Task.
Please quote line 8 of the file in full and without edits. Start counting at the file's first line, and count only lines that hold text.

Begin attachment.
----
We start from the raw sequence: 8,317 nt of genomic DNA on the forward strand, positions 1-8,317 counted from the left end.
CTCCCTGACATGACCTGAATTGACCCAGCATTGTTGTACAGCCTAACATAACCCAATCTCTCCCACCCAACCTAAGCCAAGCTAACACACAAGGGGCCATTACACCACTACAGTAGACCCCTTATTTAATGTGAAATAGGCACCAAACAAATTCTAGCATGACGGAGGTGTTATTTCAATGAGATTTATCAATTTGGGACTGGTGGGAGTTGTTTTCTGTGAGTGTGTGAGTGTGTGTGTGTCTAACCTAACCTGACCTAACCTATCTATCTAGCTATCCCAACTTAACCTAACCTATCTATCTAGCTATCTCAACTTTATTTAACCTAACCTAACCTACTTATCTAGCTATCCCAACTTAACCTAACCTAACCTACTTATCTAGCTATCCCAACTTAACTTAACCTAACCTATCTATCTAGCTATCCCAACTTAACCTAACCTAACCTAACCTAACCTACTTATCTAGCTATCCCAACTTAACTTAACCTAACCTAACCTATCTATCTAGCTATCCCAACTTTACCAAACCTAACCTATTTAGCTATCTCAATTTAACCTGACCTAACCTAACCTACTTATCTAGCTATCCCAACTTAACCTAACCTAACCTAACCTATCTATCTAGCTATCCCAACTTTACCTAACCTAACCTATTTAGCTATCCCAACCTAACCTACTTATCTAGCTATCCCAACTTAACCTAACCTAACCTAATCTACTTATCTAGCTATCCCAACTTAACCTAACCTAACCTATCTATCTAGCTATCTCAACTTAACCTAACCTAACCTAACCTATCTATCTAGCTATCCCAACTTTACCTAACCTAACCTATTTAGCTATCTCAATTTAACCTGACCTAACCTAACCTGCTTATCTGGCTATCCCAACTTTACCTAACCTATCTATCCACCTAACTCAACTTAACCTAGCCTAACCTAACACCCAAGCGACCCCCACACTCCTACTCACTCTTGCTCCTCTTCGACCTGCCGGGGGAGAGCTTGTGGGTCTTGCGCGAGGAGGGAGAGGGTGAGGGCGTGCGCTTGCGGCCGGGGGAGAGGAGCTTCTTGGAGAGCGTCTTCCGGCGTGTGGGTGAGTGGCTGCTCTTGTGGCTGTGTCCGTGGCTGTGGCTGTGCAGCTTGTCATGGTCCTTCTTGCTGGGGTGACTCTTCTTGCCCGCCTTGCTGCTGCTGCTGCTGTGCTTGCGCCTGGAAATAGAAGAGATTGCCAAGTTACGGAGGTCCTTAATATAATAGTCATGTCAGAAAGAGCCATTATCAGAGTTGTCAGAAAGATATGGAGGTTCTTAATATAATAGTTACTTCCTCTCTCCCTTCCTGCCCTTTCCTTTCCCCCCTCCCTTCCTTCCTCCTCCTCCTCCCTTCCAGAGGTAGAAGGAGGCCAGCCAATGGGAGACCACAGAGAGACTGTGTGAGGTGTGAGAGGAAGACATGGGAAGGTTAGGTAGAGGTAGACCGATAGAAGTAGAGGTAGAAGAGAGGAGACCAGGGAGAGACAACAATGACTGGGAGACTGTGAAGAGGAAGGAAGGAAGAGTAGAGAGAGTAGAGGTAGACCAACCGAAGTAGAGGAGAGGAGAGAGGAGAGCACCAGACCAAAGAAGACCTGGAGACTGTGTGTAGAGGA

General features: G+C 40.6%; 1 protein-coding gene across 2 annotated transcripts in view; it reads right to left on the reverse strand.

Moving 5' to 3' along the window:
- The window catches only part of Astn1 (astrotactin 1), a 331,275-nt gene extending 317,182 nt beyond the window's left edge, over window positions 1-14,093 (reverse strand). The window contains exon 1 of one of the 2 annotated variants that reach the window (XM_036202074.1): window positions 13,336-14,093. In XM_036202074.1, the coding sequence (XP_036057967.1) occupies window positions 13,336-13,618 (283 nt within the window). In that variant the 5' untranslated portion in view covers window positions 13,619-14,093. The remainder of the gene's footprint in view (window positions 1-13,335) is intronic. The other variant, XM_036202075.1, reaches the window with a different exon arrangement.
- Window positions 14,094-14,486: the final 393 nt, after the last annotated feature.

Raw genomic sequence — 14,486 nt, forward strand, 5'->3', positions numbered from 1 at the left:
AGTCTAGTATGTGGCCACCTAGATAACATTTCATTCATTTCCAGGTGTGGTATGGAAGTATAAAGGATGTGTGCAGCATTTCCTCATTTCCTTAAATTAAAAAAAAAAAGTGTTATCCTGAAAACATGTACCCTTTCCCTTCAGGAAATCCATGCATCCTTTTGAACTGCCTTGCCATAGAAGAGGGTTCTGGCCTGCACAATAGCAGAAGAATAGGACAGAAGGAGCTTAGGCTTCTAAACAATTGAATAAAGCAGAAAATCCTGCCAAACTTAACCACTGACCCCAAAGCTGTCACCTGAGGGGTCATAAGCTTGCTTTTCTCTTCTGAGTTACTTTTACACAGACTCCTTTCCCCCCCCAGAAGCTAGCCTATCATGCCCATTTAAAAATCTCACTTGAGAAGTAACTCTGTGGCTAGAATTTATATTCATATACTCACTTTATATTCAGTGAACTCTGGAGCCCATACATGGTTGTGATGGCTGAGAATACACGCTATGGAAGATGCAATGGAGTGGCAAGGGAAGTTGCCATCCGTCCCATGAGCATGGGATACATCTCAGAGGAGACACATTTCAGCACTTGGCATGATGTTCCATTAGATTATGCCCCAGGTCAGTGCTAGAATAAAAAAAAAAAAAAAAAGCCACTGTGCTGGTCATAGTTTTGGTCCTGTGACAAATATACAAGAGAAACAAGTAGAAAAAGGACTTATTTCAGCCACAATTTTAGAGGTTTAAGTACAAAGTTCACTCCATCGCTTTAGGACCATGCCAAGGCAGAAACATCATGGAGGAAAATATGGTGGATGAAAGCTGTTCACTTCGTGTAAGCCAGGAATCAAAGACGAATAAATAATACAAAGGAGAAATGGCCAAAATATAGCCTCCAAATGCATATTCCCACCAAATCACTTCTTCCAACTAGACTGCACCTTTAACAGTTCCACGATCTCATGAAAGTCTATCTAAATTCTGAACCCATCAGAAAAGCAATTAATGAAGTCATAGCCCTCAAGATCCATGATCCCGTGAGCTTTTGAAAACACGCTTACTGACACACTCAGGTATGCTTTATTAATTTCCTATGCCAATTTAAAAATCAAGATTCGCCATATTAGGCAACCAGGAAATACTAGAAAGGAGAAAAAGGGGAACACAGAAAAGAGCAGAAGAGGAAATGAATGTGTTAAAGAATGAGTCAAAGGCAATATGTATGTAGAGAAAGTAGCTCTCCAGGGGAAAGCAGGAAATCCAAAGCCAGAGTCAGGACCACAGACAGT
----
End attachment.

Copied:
AGTCTAGTATGTGGCCACCTAGATAACATTTCATTCATTTCCAGGTGTGGTATGGAAGTATAAAGGATGTGTGCAGCATTTCCTCATTTCCTTAAATTAAAAAAAAAAAGTGTTATCCTGAAAACATGTACCCTTTCCCTTCAGGAAATCCATGCATCCTTTTGAACTGCCTTGCCATAGAAGAGGGTTCTGGCCTGCACAATAGCAGAAGAATAGGACAGAAGGAGCTTAGGCTTCTAAACAATTGAATAAAGCAGAAAATCCTGCCAAACTTAACCACTGACCCCAAAGCTGTCACCTGAGGGGTCATAAGCTTGCTTTTCTCTTCTGAGTTACTTTTACACAGACTCCTTTCCCCCCCCAGAAGCTAGCCTATCATGCCCATTTAAAAATCTCACTTGAGAAGTAACTCTGTGGCTAGAATTTATATTCATATACTCACTTTATATTCAGTGAACTCTGGAGCCCATACATGGTTGTGATGGCTGAGAATACACGCTATGGAAGATGCAATGGAGTGGCAAGGGAAGTTGCCATCCGTCCCATGAGCATGGGATACATCTCAGAGGAGACACATTTCAGCACTTGGCATGATGTTCCATTAGATTATGCCCCAGGTCAGTGCTAGAATAAAAAAAAAAAAAAAAAGCCACTGTGCTGGTCATAGTTTTGGTCCTGTGACAAATATACAAGAGAAACAAGTAGAAAAAGGACTTATTTCAGCCACAATTTTAGAGGTTTAAGTACAAAGTTCACTCCATCGCTTTAGGACCATGCCAAGGCAGAAACATCATGGAGGAAAATATGGTGGATGAAAGCTGTTCACTTCGTGTAAGCCAGGAATCAAAGACGAATAAATAATACAAAGGAGAAATGGCCAAAATATAGCCTCCAAATGCATATTCCCACCAAATCACTTCTTCCAACTAGACTGCACCTTTAACAGTTCCACGATCTCATGAAAGTCTATCTAAATTCTGAACCCATCAGAAAAGCAATTAATGAAGTCATAGCCCTCAAGATCCATGATCCCGTGAGCTTTTGAAAACACGCTTACTGACACACTCAGGTATGCTTTATTAATTTCCTATGCCAATTTAAAAATCAAGATTCGCCATATTAGGCAACCAGGAAATACTAGAAAGGAGAAAAAGGGGAACACAGAAAAGAGCAGAAGAGGAAATGAATGTGTTAAAGAATGAGTCAAAGGCAATATGTATGTAGAGAAAGTAGCTCTCCAGGGGAAAGCAGGAAATCCAAAGCCAGAGTCAGGACCACAGACAGT